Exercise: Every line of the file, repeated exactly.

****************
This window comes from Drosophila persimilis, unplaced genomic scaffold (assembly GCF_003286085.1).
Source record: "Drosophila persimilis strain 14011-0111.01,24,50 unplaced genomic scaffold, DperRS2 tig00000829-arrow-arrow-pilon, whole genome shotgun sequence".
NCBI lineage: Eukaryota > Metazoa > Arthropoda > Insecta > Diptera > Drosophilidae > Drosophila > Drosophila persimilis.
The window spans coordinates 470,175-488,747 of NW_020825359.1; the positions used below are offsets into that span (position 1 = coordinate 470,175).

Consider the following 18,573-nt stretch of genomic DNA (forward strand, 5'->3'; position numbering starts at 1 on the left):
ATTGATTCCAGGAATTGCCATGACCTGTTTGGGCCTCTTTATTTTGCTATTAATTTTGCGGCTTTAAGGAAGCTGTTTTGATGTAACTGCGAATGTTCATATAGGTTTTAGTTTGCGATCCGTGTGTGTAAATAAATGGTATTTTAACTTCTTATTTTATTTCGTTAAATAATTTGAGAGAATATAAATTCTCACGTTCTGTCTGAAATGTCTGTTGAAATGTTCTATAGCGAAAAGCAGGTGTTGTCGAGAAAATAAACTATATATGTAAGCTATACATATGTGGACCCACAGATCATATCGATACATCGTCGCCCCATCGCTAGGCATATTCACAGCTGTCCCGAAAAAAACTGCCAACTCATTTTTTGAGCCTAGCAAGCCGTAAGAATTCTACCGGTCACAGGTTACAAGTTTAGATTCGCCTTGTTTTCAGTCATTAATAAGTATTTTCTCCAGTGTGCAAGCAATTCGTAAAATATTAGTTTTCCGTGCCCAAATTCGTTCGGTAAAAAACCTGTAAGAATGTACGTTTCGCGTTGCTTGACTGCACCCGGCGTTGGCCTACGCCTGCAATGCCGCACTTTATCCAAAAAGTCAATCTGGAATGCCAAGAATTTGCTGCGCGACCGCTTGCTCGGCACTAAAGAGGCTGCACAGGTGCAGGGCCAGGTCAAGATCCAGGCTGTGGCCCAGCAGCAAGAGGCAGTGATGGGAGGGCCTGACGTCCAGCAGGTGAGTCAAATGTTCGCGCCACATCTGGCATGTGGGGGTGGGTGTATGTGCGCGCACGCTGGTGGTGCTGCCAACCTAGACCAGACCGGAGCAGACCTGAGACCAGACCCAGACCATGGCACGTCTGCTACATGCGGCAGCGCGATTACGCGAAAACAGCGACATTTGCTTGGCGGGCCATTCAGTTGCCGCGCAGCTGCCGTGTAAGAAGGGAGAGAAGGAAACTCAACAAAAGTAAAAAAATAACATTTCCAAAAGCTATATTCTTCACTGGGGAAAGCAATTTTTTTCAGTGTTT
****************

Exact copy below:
This window comes from Drosophila persimilis, unplaced genomic scaffold (assembly GCF_003286085.1).
Source record: "Drosophila persimilis strain 14011-0111.01,24,50 unplaced genomic scaffold, DperRS2 tig00000829-arrow-arrow-pilon, whole genome shotgun sequence".
NCBI lineage: Eukaryota > Metazoa > Arthropoda > Insecta > Diptera > Drosophilidae > Drosophila > Drosophila persimilis.
The window spans coordinates 470,175-488,747 of NW_020825359.1; the positions used below are offsets into that span (position 1 = coordinate 470,175).

Consider the following 18,573-nt stretch of genomic DNA (forward strand, 5'->3'; position numbering starts at 1 on the left):
ATTGATTCCAGGAATTGCCATGACCTGTTTGGGCCTCTTTATTTTGCTATTAATTTTGCGGCTTTAAGGAAGCTGTTTTGATGTAACTGCGAATGTTCATATAGGTTTTAGTTTGCGATCCGTGTGTGTAAATAAATGGTATTTTAACTTCTTATTTTATTTCGTTAAATAATTTGAGAGAATATAAATTCTCACGTTCTGTCTGAAATGTCTGTTGAAATGTTCTATAGCGAAAAGCAGGTGTTGTCGAGAAAATAAACTATATATGTAAGCTATACATATGTGGACCCACAGATCATATCGATACATCGTCGCCCCATCGCTAGGCATATTCACAGCTGTCCCGAAAAAAACTGCCAACTCATTTTTTGAGCCTAGCAAGCCGTAAGAATTCTACCGGTCACAGGTTACAAGTTTAGATTCGCCTTGTTTTCAGTCATTAATAAGTATTTTCTCCAGTGTGCAAGCAATTCGTAAAATATTAGTTTTCCGTGCCCAAATTCGTTCGGTAAAAAACCTGTAAGAATGTACGTTTCGCGTTGCTTGACTGCACCCGGCGTTGGCCTACGCCTGCAATGCCGCACTTTATCCAAAAAGTCAATCTGGAATGCCAAGAATTTGCTGCGCGACCGCTTGCTCGGCACTAAAGAGGCTGCACAGGTGCAGGGCCAGGTCAAGATCCAGGCTGTGGCCCAGCAGCAAGAGGCAGTGATGGGAGGGCCTGACGTCCAGCAGGTGAGTCAAATGTTCGCGCCACATCTGGCATGTGGGGGTGGGTGTATGTGCGCGCACGCTGGTGGTGCTGCCAACCTAGACCAGACCGGAGCAGACCTGAGACCAGACCCAGACCATGGCACGTCTGCTACATGCGGCAGCGCGATTACGCGAAAACAGCGACATTTGCTTGGCGGGCCATTCAGTTGCCGCGCAGCTGCCGTGTAAGAAGGGAGAGAAGGAAACTCAACAAAAGTAAAAAAATAACATTTCCAAAAGCTATATTCTTCACTGGGGAAAGCAATTTTTTTCAGTGTTT